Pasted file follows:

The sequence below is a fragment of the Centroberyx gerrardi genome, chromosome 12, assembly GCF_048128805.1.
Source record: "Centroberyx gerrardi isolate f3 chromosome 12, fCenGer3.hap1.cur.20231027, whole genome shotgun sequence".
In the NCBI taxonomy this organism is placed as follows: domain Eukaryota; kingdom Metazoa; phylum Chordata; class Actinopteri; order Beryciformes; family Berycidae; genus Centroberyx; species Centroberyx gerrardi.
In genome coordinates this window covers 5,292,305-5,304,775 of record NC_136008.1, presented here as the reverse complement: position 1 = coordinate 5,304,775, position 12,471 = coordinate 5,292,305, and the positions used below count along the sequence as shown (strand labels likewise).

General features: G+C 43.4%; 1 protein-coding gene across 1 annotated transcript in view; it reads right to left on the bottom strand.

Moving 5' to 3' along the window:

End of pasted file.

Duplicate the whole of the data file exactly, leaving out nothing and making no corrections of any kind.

The sequence below is a fragment of the Centroberyx gerrardi genome, chromosome 12, assembly GCF_048128805.1.
Source record: "Centroberyx gerrardi isolate f3 chromosome 12, fCenGer3.hap1.cur.20231027, whole genome shotgun sequence".
In the NCBI taxonomy this organism is placed as follows: domain Eukaryota; kingdom Metazoa; phylum Chordata; class Actinopteri; order Beryciformes; family Berycidae; genus Centroberyx; species Centroberyx gerrardi.
In genome coordinates this window covers 5,292,305-5,304,775 of record NC_136008.1, presented here as the reverse complement: position 1 = coordinate 5,304,775, position 12,471 = coordinate 5,292,305, and the positions used below count along the sequence as shown (strand labels likewise).

General features: G+C 43.4%; 1 protein-coding gene across 1 annotated transcript in view; it reads right to left on the bottom strand.

Moving 5' to 3' along the window: